"There was a guy who didn't paint for 15 years and then went back to painting thanks to Psykopaint.

"We have older demographics who are retired and have some free time. They dig it. Even though it's quite young and we try to make it cool, a big majority of teenagers love to use the gallery and social parts."

AA: How important would you say collaboration has been in creating Psykopaint?

MG: "I could have done it on my own but it wouldn't be as great as it is. I have no clue what this guy [points at David] does. It's just way above my head."

DL: "I think it's important that it's not just the implementation that you need other people for. Especially when dealing with a creative application, you need multiple inputs and not just one vision and you just get better results if you take bits from everyone's experience in the past. They can always lead to something else that wasn't even expected."

MG: "I'm really happy about the people we have. It's one of the strongest teams."

AA: Did it take you a long time to find the right people?

MG: "Yeah, because I was super anal about that. I don't want to settle for less. This is the most important thing in the universe – the people. Because sometimes the market condition can change but if you have good people who can solve problems and get on well you can go anywhere and be successful."

AA: How do you think Psykopaint might adapt in the future as technology improves?

DL: "I think there will be different ways of input, so you don't have to rub a finger on the screen. I think that's changing already. On every sort of device people are very into different ways of interacting with devices. Maybe LeapMotion type stuff will be a twist."

MG: "I think it would be good to use something more precise than fingers. I had this idea that, maybe on the tip of your finger, you have a very tiny thing that will allow you to make more precise work.

"I was at my place and I took a pen and attached to my finger to see if I could draw and actually you can. To draw with your finger is actually almost even better than a pen."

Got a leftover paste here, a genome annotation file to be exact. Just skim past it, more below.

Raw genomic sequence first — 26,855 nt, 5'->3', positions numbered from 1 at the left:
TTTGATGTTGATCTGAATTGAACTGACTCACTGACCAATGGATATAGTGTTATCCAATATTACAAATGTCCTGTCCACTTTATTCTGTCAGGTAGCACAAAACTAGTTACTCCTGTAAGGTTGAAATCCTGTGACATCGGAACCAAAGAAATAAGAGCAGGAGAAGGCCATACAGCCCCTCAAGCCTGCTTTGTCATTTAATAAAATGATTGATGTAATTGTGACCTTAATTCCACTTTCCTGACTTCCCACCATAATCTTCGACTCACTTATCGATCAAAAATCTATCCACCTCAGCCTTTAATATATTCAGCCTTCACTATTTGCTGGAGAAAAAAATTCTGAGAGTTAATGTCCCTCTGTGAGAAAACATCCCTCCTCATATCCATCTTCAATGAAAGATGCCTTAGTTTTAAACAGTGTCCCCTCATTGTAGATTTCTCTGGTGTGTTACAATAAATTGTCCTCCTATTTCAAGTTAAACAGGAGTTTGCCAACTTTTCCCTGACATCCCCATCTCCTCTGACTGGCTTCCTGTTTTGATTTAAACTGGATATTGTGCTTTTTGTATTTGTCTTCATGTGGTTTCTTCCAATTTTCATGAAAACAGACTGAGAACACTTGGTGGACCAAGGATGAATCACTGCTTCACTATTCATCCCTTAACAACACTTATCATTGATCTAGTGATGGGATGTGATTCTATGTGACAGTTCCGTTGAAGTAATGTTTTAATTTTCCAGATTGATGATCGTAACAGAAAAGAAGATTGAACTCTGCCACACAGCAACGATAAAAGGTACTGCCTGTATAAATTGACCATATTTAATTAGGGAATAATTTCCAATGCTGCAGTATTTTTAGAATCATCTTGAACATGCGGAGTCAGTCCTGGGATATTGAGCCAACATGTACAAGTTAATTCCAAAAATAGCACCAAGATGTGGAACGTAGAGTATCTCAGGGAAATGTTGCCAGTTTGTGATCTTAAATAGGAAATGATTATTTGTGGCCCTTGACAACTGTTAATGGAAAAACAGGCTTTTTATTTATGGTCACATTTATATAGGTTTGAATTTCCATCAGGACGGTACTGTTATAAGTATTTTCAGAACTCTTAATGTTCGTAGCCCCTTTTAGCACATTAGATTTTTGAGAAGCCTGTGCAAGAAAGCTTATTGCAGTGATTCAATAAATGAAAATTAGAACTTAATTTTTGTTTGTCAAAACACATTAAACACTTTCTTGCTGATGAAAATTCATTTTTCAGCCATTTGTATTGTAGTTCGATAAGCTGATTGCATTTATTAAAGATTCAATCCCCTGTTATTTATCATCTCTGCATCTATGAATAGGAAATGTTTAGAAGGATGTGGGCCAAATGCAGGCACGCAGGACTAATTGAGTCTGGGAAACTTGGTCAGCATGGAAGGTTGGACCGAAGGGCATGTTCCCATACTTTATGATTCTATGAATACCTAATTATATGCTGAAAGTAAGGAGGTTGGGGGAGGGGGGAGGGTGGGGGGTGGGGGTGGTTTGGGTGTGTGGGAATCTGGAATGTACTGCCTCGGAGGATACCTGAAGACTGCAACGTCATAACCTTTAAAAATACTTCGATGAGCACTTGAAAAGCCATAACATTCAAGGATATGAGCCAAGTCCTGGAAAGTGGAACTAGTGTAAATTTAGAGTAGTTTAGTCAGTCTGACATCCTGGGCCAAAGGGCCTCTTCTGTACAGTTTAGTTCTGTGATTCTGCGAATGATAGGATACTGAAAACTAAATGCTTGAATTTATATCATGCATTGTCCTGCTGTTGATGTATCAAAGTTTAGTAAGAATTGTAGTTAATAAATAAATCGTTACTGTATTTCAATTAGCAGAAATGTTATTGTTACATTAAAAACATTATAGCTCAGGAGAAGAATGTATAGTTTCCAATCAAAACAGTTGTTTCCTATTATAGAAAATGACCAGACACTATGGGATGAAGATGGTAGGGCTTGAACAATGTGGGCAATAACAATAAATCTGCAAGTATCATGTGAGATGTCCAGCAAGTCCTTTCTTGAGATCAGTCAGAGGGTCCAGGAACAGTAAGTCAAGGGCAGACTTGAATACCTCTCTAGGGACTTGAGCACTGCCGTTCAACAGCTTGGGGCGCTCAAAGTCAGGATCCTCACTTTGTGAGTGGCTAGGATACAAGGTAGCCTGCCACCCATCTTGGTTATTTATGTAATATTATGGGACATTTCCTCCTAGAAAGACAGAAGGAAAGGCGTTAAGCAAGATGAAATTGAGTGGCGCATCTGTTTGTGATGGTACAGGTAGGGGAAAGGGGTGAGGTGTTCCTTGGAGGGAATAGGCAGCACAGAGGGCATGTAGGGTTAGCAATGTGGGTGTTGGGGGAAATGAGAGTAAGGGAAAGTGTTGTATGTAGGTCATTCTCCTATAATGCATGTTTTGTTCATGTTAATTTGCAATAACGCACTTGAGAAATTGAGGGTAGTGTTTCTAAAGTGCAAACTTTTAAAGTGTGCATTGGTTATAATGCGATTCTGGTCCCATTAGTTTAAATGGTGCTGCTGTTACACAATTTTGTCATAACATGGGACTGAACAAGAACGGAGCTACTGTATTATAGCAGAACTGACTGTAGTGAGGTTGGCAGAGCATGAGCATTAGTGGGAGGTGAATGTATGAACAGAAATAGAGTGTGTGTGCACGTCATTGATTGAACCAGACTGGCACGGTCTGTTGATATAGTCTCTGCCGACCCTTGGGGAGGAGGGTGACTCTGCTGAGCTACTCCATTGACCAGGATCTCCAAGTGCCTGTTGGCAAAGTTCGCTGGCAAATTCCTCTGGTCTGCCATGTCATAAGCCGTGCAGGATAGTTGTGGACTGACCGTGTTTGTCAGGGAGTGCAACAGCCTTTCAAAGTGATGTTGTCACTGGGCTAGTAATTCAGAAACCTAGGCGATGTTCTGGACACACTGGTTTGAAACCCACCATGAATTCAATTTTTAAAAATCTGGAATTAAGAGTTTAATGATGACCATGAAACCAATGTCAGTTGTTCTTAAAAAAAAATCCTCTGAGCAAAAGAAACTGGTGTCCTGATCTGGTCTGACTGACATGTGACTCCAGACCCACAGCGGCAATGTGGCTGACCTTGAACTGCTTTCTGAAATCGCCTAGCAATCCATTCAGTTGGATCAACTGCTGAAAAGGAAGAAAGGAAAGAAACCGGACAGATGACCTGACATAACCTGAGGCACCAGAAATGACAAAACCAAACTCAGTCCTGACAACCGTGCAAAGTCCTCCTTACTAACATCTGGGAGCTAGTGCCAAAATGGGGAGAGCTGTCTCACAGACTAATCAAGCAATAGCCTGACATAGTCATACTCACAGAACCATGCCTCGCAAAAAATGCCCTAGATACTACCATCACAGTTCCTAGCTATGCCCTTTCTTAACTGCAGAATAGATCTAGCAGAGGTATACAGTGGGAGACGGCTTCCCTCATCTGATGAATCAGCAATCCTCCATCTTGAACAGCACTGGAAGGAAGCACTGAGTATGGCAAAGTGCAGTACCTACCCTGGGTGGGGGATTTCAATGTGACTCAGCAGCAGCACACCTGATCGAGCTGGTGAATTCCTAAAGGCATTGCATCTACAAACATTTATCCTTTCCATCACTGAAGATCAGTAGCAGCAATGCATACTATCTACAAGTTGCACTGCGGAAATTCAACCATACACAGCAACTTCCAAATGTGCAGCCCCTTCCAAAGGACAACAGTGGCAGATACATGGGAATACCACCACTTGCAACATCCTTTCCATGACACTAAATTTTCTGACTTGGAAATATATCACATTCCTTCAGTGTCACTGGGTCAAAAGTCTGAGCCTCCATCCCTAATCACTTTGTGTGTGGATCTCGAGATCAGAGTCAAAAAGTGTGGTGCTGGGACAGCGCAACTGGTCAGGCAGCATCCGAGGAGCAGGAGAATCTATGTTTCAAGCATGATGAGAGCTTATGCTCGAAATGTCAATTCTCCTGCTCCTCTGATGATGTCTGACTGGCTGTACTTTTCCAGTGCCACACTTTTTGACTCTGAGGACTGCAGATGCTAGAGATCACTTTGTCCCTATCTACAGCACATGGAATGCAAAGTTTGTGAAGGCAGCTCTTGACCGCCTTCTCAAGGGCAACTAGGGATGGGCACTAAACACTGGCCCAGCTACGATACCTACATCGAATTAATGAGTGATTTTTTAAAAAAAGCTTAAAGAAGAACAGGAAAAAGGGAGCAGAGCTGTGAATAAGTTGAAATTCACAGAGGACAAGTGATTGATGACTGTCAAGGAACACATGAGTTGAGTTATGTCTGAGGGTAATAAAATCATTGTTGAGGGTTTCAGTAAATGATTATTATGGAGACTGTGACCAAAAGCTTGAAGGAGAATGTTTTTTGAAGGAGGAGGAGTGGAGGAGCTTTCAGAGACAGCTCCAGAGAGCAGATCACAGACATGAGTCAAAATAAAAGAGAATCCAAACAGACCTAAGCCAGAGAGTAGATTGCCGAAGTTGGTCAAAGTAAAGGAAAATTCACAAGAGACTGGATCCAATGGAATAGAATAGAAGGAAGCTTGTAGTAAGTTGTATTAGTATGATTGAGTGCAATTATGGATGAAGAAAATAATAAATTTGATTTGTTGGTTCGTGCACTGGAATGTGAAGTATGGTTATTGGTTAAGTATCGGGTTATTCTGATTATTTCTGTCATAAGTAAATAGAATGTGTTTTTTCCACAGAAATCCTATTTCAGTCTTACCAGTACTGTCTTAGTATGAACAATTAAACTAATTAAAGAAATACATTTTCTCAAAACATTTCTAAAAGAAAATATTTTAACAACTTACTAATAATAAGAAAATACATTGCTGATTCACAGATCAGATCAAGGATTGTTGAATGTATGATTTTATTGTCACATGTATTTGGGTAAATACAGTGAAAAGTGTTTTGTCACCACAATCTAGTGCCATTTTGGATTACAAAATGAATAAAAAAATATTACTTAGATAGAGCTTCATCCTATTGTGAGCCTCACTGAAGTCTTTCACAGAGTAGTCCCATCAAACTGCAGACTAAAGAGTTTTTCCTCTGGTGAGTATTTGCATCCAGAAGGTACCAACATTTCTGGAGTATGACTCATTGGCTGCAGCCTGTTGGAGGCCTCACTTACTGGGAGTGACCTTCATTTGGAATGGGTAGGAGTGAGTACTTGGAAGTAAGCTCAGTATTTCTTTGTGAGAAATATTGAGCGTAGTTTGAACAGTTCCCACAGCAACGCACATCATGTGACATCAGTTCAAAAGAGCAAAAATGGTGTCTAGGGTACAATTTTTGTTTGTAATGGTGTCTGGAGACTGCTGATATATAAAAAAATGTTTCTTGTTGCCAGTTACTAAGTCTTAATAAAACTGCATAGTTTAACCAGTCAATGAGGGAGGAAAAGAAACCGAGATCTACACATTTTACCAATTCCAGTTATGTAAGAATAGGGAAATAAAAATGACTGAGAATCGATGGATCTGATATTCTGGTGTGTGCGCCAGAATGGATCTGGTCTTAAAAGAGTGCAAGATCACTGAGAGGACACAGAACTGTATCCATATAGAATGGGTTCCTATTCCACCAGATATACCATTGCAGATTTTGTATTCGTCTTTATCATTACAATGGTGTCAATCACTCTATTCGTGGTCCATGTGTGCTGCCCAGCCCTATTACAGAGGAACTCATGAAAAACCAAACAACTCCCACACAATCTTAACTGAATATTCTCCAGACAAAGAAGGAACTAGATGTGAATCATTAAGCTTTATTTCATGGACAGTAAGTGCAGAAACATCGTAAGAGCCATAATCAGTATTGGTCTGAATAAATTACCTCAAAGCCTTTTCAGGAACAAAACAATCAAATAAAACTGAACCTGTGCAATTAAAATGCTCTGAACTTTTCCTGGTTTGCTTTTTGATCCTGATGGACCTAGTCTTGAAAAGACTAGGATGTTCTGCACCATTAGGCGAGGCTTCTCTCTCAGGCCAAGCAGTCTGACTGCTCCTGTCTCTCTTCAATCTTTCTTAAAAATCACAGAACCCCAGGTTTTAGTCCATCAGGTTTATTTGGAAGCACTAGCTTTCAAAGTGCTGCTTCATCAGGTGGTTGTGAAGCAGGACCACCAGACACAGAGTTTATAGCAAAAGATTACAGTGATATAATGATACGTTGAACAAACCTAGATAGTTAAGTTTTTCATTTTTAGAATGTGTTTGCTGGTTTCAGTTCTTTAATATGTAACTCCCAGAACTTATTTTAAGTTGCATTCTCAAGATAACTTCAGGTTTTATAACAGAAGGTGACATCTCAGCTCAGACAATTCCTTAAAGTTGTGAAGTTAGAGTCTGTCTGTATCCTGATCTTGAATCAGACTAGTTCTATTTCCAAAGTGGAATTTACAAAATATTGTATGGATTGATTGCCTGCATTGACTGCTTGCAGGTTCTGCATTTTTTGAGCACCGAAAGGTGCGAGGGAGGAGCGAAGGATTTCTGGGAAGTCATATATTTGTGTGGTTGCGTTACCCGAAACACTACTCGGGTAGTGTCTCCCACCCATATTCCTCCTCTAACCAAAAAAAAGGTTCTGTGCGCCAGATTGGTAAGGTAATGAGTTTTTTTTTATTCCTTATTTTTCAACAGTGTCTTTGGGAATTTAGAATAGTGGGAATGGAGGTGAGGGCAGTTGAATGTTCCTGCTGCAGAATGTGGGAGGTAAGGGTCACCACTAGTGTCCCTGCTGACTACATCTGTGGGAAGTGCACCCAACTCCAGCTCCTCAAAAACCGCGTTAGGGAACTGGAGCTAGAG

DL: "With this app, there are no limits. If there's something to do with photo painting or painting, we can probably get that in there and not make it feel like an unnecessary feature. As developers, for us, it's like the same playground to make it that we expect from people using it. For us we're just painting with code."

AA: You mentioned in your talk that you're happy to help others who are planning a personal project, and to offer them your support and advice. Can you tell us more?

MG: "It's good for my ego. Anyone can drop me an email. When we were starting out, we used Techstars and we met lots of people who had already made it. For instance, the people who made Rockband put some money in the company and helped me and once a month I would call them and they would give me advice. And it was huge value to get that.

"If you can just speak to someone for 20 minutes it opens your mind. And I'm really happy to work with people. It makes me feel useful.

"I do already receive some emails from people who want some advice, and I do my best to try to help if I think they're genuine and passionate. If you want to bring your passion to the world I'm here to help."

The Reasons to be Creative conference in Brighton brought together the likes of Stefan Sagmeister, Jon Burgerman, Geri Coady, Erik Spiekermann, Naomi Atkinson, Fabio Sasso, Mr Bingo and more to discuss topics dear to most creatives' hearts: from finding happiness and creative success and failure, to how to motivate yourself and change what you do for the better. It even got attendees singing in unison.